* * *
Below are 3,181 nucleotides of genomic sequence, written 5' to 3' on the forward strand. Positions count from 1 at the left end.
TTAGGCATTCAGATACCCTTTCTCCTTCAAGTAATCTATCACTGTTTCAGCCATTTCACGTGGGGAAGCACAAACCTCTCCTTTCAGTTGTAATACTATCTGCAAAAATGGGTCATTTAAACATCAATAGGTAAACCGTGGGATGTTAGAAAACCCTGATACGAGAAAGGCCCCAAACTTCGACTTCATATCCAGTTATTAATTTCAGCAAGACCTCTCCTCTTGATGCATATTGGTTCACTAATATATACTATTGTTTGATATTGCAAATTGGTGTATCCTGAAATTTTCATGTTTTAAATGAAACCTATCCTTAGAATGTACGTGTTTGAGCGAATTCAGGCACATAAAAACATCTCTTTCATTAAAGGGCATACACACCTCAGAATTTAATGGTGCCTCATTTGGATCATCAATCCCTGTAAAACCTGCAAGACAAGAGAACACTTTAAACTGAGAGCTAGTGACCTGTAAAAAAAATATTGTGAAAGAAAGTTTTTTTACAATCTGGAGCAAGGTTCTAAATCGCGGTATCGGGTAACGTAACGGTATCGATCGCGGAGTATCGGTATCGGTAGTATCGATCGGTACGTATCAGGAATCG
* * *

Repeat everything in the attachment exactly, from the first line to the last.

Below are 3,181 nucleotides of genomic sequence, written 5' to 3' on the forward strand. Positions count from 1 at the left end.
TTAGGCATTCAGATACCCTTTCTCCTTCAAGTAATCTATCACTGTTTCAGCCATTTCACGTGGGGAAGCACAAACCTCTCCTTTCAGTTGTAATACTATCTGCAAAAATGGGTCATTTAAACATCAATAGGTAAACCGTGGGATGTTAGAAAACCCTGATACGAGAAAGGCCCCAAACTTCGACTTCATATCCAGTTATTAATTTCAGCAAGACCTCTCCTCTTGATGCATATTGGTTCACTAATATATACTATTGTTTGATATTGCAAATTGGTGTATCCTGAAATTTTCATGTTTTAAATGAAACCTATCCTTAGAATGTACGTGTTTGAGCGAATTCAGGCACATAAAAACATCTCTTTCATTAAAGGGCATACACACCTCAGAATTTAATGGTGCCTCATTTGGATCATCAATCCCTGTAAAACCTGCAAGACAAGAGAACACTTTAAACTGAGAGCTAGTGACCTGTAAAAAAAATATTGTGAAAGAAAGTTTTTTTACAATCTGGAGCAAGGTTCTAAATCGCGGTATCGGGTAACGTAACGGTATCGATCGCGGAGTATCGGTATCGGTAGTATCGATCGGTACGTATCAGGAATCG